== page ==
The Near Future is Already Here

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It was a busy and exciting day at Union Market’s Dock 5 yesterday in Washington, D.C. It was the long-awaited Near Future Event, where NCTA President and CEO Michael Powell explained it best when he said, “We don’t want to look so far ahead that we’re engaged in science fiction. We want to look to the near future.” In many cases, the near future is already here in its early experimental stages, thanks to ISP providers who provide the networks that almost every technology innovation to come will depend on. As CableLabs CEO and co-host of the event Phil McKinney relayed with Powell, a high-speed network, and in many cases, a gigabit network, will be required to make the near future a reality.


Attendees enjoyed trying out the different virtual reality and augmented reality exhibits on display, and caught a glimpse of what’s just around the corner. Some flew over Manhattan with Birdly, others explored a model of Local Motors’ self-driving, 3D printed bus called Olli, or tried out Taqtile’s 3D maps app using Microsoft’s HoloLens, an AR headset, and viewed a city landscape from multiple perspectives.

But the crux of what pulled the entire event together were the speakers, each of whom conveyed how all of the innovations around the conference, which are still in their infancy, tie back to the core concepts of Play, Work, Learn, and Live – and how these creative disruptions will transform those four areas in our lives.

Starting with PLAY, Google VR Senior Engineer Paul Debevec showed how the movies and the cinematic experiences we know today will change as engineers come to master the art of digitizing humans into movies, television and video games, helping to enhance storytelling through that added touch of photorealism. Senior Vice President of Technicolor/MPC Timothy Dodd spoke on how VR, game engines and mixed reality tools will change our perspective and how we view sports in particular. And in an interesting discussion about his job as a futurist for 20th Century Fox, Ted Schilowitz shared his insights on how people are more ready for VR than ever before. Thanks to our smartphones and our nature to break down the barriers that technology present us with today, we as humans are always striving for that interactive, up close and personal experience that VR provides.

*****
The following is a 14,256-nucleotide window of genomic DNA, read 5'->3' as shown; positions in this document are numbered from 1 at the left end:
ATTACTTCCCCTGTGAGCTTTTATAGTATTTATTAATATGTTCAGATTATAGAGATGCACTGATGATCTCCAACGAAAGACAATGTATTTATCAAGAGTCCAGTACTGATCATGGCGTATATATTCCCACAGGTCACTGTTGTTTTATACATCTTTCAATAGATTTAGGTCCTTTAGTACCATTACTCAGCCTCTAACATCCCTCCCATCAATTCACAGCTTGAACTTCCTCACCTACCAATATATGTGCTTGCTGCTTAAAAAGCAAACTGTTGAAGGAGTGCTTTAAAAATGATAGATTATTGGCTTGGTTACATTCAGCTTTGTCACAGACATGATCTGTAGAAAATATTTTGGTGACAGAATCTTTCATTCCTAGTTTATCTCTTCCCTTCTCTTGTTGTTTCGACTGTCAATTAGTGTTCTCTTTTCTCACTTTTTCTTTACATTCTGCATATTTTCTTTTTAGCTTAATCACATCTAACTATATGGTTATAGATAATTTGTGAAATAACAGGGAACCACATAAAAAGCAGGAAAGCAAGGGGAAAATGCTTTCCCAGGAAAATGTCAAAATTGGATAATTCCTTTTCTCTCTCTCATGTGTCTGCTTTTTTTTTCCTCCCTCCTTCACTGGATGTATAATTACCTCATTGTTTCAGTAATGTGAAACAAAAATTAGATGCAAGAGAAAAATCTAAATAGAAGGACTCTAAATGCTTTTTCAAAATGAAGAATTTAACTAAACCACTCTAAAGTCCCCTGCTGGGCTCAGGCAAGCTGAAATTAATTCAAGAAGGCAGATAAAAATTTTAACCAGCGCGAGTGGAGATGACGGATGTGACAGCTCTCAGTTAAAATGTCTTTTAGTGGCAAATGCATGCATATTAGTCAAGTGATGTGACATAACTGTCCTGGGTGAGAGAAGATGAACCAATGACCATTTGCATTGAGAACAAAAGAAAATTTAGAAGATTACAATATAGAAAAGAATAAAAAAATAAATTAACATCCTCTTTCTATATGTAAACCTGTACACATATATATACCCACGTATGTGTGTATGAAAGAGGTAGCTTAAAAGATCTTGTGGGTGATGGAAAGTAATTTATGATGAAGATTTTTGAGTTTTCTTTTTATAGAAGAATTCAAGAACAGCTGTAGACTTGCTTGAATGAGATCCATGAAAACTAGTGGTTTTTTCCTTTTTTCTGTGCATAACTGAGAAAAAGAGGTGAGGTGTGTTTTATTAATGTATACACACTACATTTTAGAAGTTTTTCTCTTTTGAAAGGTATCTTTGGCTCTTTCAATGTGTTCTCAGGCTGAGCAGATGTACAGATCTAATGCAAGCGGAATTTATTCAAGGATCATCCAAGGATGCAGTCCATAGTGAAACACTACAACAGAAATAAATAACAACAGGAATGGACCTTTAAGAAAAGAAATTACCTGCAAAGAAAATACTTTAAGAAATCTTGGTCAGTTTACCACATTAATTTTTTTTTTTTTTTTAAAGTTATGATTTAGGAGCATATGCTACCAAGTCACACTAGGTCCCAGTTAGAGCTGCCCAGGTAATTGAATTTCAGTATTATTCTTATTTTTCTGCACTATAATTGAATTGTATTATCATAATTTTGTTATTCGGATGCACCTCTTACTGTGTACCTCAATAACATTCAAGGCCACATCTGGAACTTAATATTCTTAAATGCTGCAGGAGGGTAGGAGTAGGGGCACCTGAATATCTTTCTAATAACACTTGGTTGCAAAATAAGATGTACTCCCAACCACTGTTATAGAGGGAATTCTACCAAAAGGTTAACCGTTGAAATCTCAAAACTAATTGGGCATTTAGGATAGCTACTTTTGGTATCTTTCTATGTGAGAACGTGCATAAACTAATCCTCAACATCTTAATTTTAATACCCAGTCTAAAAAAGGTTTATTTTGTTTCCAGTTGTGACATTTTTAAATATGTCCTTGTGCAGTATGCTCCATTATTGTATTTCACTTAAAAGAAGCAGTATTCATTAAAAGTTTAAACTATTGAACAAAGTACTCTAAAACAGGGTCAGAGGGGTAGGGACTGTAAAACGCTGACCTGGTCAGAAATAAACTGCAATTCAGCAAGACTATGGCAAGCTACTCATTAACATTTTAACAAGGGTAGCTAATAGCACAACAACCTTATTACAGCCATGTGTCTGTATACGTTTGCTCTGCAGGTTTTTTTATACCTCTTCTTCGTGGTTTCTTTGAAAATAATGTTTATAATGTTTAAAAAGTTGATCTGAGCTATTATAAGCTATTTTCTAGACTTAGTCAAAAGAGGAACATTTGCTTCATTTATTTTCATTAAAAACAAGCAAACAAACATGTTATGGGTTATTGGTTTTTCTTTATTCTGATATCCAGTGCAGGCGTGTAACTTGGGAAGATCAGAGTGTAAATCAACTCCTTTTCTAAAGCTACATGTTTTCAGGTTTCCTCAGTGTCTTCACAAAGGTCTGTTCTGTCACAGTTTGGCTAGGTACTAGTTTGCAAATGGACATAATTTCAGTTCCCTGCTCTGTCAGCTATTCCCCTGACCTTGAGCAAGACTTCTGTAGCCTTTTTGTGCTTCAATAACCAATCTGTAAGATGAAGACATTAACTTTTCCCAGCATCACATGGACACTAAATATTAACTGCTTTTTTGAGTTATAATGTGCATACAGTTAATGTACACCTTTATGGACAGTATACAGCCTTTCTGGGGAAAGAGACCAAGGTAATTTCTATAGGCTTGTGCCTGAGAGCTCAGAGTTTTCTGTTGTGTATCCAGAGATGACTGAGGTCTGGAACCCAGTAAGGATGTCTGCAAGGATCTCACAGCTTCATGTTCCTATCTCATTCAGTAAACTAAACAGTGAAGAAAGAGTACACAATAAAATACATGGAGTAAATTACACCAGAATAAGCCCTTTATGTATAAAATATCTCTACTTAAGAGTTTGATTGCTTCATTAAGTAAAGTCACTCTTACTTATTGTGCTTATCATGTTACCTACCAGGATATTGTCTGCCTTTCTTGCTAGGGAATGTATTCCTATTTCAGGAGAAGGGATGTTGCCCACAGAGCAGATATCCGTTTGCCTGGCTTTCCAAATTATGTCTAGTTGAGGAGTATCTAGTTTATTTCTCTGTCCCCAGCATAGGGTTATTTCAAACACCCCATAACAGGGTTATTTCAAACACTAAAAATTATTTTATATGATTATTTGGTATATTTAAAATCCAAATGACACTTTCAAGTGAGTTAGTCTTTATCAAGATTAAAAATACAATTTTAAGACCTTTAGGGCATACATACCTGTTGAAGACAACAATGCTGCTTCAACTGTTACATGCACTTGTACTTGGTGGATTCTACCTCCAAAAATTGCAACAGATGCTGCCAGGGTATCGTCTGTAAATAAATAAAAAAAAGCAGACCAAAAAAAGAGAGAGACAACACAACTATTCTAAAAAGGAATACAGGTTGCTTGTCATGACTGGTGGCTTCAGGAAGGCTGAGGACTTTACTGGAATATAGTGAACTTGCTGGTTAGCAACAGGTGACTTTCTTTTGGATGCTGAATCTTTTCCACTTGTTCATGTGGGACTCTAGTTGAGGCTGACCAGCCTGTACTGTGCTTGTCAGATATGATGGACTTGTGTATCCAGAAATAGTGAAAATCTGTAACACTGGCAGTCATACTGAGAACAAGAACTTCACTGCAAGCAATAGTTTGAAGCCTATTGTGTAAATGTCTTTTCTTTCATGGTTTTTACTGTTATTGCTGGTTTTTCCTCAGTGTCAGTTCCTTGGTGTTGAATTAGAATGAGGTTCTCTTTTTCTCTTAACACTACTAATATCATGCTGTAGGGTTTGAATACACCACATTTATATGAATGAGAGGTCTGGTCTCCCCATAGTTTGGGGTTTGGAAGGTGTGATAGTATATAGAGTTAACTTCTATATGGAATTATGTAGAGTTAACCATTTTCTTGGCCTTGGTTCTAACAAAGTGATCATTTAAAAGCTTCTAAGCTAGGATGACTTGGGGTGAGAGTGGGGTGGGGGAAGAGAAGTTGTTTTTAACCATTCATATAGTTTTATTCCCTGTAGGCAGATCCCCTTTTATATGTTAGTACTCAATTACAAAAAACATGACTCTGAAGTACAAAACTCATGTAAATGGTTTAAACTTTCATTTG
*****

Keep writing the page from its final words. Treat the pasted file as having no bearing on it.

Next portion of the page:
On WORK, CEO of Zoom, Eric Yuan, connected with the audience through a video conferencing call, and demonstrated how user-friendly technology can enhance remote work collaboration among colleagues and meeting participants. Local Motors Chief Strategy Officer Justin Fishkin started off his presentation on autonomous vehicles by asking “What would Henry Ford have done had the internet existed back then?” He introduced the audience to Olli, the self-driving bus mentioned earlier, and one which people will be able to summon on an app as they do with Uber and Lyft. Ricardo Poupada, CEO of 5th Wall – a studio focused on VR, AR, and 360 video – showcased the different ways that these technologies are impacting the retail, healthcare, and entertainment industries. He further emphasized the power of AR, and how Apple CEO Tim Cook has even said that AR will be a fundamental part of the future.

During the LEARN segment, Chief Technology Officer for IBM Watson, Rob High, took things in a different direction when he talked about cognition and the importance of building empathy into artificial intelligence. David Traum, director of Natural Language Research at USC Institute for Creative Technology, played on this bond between humans and technology when he demonstrated USC’s creation of the hologram of a Holocaust survivor. The hologram provides a bridge for future generations to interact with a piece of history. And fittingly, 15-year-old Liam McKinley, whom one might say is a symbol of the near future himself, took the audience through Skoolbot, a mobile app for Google Classroom that he created. He made a point to ask technology innovators and creators in the audience to consider investing in bot-centric customer service – which he says his generation favors.

Closing out the day was the LIVE portion of the conference. Dr. Wyatt Decker, executive of the Mayo Clinic, blew attendees away with the different diagnostic tools and life-saving surgeries that will soon be possible thanks to 3D printing, VR, AR, genomics and data mining. Re:Imagine Group CEO Peter Hirschberg guided the audience through the cities of tomorrow, which he explained will be built on maker spaces, AI, and other emerging technologies. Lastly, Co-Founder of Taqtile Dirck Schou, Jr., showcased “HoloMaps,” which, as mentioned earlier, takes 3D modeling and AR to the next level.

The riveting discussions throughout the day all centered around the possibilities and challenges that lie ahead, and we look forward to bringing those conversations to you as we unveil them bit by bit in the next few weeks. Check back here in the “near future” for comments and insights from our speakers, exhibitors, and attendees.